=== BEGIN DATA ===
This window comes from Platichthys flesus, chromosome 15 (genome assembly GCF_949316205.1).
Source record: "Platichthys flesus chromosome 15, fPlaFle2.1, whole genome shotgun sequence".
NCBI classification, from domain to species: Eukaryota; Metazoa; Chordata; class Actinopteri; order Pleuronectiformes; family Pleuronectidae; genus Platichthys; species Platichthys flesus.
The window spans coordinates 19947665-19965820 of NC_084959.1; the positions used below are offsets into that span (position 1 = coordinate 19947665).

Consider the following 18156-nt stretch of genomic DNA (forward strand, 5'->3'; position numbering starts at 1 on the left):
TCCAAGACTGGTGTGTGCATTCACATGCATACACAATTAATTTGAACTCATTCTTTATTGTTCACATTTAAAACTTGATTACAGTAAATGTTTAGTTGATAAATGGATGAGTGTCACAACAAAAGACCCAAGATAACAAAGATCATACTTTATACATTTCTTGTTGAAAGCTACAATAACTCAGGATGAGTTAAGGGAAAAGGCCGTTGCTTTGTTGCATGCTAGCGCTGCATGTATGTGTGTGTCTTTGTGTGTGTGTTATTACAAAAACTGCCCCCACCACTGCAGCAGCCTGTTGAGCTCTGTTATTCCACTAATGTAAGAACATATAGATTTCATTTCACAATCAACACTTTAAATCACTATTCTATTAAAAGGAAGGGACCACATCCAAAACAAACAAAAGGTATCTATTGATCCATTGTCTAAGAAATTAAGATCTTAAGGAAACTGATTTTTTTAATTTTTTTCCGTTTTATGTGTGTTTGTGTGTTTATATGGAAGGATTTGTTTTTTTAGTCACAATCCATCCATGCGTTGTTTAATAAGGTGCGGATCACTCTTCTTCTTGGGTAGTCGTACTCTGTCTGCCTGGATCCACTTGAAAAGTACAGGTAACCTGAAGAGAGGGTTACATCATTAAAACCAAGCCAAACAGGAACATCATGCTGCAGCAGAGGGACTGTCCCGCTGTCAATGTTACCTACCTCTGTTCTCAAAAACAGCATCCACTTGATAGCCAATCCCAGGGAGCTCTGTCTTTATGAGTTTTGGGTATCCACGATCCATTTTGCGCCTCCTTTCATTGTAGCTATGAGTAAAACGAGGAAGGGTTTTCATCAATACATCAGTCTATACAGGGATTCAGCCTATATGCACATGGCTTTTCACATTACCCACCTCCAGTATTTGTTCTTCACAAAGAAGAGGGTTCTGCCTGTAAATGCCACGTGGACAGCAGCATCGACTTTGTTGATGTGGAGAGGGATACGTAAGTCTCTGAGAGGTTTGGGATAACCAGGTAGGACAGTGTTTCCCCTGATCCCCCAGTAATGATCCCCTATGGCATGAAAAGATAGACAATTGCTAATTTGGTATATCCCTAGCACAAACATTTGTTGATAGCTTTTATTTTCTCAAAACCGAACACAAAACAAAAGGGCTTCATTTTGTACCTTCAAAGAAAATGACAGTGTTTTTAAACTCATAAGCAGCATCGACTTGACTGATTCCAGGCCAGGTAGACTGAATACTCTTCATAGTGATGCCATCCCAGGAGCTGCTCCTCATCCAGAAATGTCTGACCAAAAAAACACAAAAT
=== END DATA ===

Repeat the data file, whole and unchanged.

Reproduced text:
This window comes from Platichthys flesus, chromosome 15 (genome assembly GCF_949316205.1).
Source record: "Platichthys flesus chromosome 15, fPlaFle2.1, whole genome shotgun sequence".
NCBI classification, from domain to species: Eukaryota; Metazoa; Chordata; class Actinopteri; order Pleuronectiformes; family Pleuronectidae; genus Platichthys; species Platichthys flesus.
The window spans coordinates 19947665-19965820 of NC_084959.1; the positions used below are offsets into that span (position 1 = coordinate 19947665).

Consider the following 18156-nt stretch of genomic DNA (forward strand, 5'->3'; position numbering starts at 1 on the left):
TCCAAGACTGGTGTGTGCATTCACATGCATACACAATTAATTTGAACTCATTCTTTATTGTTCACATTTAAAACTTGATTACAGTAAATGTTTAGTTGATAAATGGATGAGTGTCACAACAAAAGACCCAAGATAACAAAGATCATACTTTATACATTTCTTGTTGAAAGCTACAATAACTCAGGATGAGTTAAGGGAAAAGGCCGTTGCTTTGTTGCATGCTAGCGCTGCATGTATGTGTGTGTCTTTGTGTGTGTGTTATTACAAAAACTGCCCCCACCACTGCAGCAGCCTGTTGAGCTCTGTTATTCCACTAATGTAAGAACATATAGATTTCATTTCACAATCAACACTTTAAATCACTATTCTATTAAAAGGAAGGGACCACATCCAAAACAAACAAAAGGTATCTATTGATCCATTGTCTAAGAAATTAAGATCTTAAGGAAACTGATTTTTTTAATTTTTTTCCGTTTTATGTGTGTTTGTGTGTTTATATGGAAGGATTTGTTTTTTTAGTCACAATCCATCCATGCGTTGTTTAATAAGGTGCGGATCACTCTTCTTCTTGGGTAGTCGTACTCTGTCTGCCTGGATCCACTTGAAAAGTACAGGTAACCTGAAGAGAGGGTTACATCATTAAAACCAAGCCAAACAGGAACATCATGCTGCAGCAGAGGGACTGTCCCGCTGTCAATGTTACCTACCTCTGTTCTCAAAAACAGCATCCACTTGATAGCCAATCCCAGGGAGCTCTGTCTTTATGAGTTTTGGGTATCCACGATCCATTTTGCGCCTCCTTTCATTGTAGCTATGAGTAAAACGAGGAAGGGTTTTCATCAATACATCAGTCTATACAGGGATTCAGCCTATATGCACATGGCTTTTCACATTACCCACCTCCAGTATTTGTTCTTCACAAAGAAGAGGGTTCTGCCTGTAAATGCCACGTGGACAGCAGCATCGACTTTGTTGATGTGGAGAGGGATACGTAAGTCTCTGAGAGGTTTGGGATAACCAGGTAGGACAGTGTTTCCCCTGATCCCCCAGTAATGATCCCCTATGGCATGAAAAGATAGACAATTGCTAATTTGGTATATCCCTAGCACAAACATTTGTTGATAGCTTTTATTTTCTCAAAACCGAACACAAAACAAAAGGGCTTCATTTTGTACCTTCAAAGAAAATGACAGTGTTTTTAAACTCATAAGCAGCATCGACTTGACTGATTCCAGGCCAGGTAGACTGAATACTCTTCATAGTGATGCCATCCCAGGAGCTGCTCCTCATCCAGAAATGTCTGACCAAAAAAACACAAAAT